a SignatureValue element 519 contained in Signature element 503.

The elements described above, in this embodiment, conform to the aforementioned XML-Signature Syntax and Processing specification. Signature element 503 includes other elements (e.g., CanonicalizationMethod, SignatureMethod, KeyInfo), which are not shown in FIG. 5 to promote clarity. Although many of the above elements are defined in the XML-Signature Syntax and Processing specification, brief descriptions of some of these elements are provided below for convenience.

SignedInfo element 505 identifies the information that is signed and includes information specifying a signature algorithm that processes the SignedInfo into SignatureValue element 519. Reference element 507 includes information specifying a digest algorithm and digest value (i.e., elements 515 and 517), and may also include a Transforms element 509 that specifies processes (e.g., SOAP transform of Transform Algorithm element 511) that were applied to a data object associated with the signature. In this example embodiment, Transform Algorithm element 511 is a SOAP transform that includes generating DigestValue elements 513.sub.1-513.sub.N from header elements (not shown) of the message for which signature code 500 is a part. DigestValue element 517 is the result of applying the algorithm of DigestMethod element 515 to the data object or, if present (as in this example), the output of the Transform Algorithm(s) specified in Transforms element 509. An example is shown in Appendix 1.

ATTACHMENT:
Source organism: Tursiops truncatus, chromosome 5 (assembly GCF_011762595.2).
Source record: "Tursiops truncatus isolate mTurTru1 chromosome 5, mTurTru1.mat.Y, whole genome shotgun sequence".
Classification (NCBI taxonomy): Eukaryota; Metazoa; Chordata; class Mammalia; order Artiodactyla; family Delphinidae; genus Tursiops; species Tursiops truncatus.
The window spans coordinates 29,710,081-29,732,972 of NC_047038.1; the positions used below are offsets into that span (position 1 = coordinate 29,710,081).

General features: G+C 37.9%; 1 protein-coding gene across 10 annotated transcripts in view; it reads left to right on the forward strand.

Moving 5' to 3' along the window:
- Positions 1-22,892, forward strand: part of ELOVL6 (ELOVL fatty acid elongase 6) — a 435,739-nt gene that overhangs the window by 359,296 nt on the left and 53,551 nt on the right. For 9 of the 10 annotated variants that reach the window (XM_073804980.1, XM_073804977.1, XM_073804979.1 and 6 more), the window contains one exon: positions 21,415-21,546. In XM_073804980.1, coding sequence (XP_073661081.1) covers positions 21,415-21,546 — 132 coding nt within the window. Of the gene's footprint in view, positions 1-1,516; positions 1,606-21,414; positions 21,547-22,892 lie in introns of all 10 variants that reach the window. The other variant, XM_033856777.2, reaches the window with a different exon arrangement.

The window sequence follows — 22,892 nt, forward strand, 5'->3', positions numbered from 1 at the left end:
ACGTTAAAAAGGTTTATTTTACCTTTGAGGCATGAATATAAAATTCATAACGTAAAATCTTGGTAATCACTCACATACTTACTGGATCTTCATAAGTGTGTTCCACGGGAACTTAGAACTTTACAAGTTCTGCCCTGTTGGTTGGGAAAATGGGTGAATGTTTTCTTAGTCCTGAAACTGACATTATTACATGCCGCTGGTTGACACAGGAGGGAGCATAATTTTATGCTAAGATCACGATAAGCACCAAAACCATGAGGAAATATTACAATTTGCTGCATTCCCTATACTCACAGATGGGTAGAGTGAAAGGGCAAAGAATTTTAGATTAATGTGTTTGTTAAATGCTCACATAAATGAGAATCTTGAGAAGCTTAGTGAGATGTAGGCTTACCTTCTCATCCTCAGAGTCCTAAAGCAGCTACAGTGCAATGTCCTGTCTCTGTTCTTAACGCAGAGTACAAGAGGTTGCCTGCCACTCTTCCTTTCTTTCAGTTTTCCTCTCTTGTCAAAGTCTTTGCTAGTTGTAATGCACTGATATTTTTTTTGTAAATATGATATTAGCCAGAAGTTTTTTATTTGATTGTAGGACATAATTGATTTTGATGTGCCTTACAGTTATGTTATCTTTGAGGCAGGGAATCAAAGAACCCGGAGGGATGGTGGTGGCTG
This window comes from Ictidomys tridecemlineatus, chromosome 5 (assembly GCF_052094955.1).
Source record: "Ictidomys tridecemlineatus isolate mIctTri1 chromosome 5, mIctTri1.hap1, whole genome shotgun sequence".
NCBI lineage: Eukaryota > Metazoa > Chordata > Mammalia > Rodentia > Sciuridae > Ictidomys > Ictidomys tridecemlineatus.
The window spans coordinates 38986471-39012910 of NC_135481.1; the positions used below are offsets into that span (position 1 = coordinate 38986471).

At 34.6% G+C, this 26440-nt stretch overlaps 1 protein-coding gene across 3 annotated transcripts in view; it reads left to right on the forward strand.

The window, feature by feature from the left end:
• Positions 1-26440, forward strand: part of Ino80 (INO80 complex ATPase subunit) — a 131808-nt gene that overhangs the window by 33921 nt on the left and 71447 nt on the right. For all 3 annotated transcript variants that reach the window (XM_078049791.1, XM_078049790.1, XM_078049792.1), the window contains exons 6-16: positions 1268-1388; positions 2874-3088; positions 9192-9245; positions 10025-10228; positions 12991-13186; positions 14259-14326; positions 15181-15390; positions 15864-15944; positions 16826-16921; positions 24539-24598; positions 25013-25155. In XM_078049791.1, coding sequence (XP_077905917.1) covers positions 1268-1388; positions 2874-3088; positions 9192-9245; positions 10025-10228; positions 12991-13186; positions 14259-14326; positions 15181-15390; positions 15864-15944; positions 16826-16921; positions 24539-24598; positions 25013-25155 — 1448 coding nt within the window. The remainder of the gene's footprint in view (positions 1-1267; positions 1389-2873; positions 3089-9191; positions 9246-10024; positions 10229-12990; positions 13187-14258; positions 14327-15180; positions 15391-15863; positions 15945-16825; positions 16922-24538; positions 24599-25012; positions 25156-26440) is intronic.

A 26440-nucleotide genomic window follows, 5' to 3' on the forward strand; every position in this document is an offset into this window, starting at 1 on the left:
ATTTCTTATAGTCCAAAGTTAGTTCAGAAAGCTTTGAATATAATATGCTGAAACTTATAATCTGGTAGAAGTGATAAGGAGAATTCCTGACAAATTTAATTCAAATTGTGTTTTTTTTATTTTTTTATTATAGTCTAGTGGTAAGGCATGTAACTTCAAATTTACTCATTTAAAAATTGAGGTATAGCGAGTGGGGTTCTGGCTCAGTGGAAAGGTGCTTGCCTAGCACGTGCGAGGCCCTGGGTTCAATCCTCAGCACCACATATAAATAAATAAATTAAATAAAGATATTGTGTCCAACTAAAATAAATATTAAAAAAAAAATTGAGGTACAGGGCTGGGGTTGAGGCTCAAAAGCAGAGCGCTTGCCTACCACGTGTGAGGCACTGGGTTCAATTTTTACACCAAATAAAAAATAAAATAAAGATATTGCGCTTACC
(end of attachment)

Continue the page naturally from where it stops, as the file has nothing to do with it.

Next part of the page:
In one optimization, SOAP transform of Transform Algorithm element 511 is configured not only to generate DigestValues 513.sub.1-513.sub.N, but also to generate a “transformation output” of a known constant (e.g., a zero-length octet stream). Consequently, DigestValue element 517 will be the same for all SOAP messages processed by SOAP transform of Transform Algorithm element 511. Thus, once calculated, the value of DigestValue element 517 can simply be filled in rather than recalculated for each message, thereby reducing the processing load. This alternative embodiment still preserves integrity/authentication of Transforms element 509 because SignatureValue element 519 is computed over DigestValue elements 513.sub.1-513.sub.N. Thus, any change to the headers or DigestValue elements 513.sub.1-513.sub.N during transmission from the sender to the receiver will be detected when SignatureValue element 519 is verified by the receiver.

The various embodiments described above may be implemented in computer environments of the senders and receivers. An example computer environment suitable for use in the senders and receivers is described below in conjunction with FIG. 6.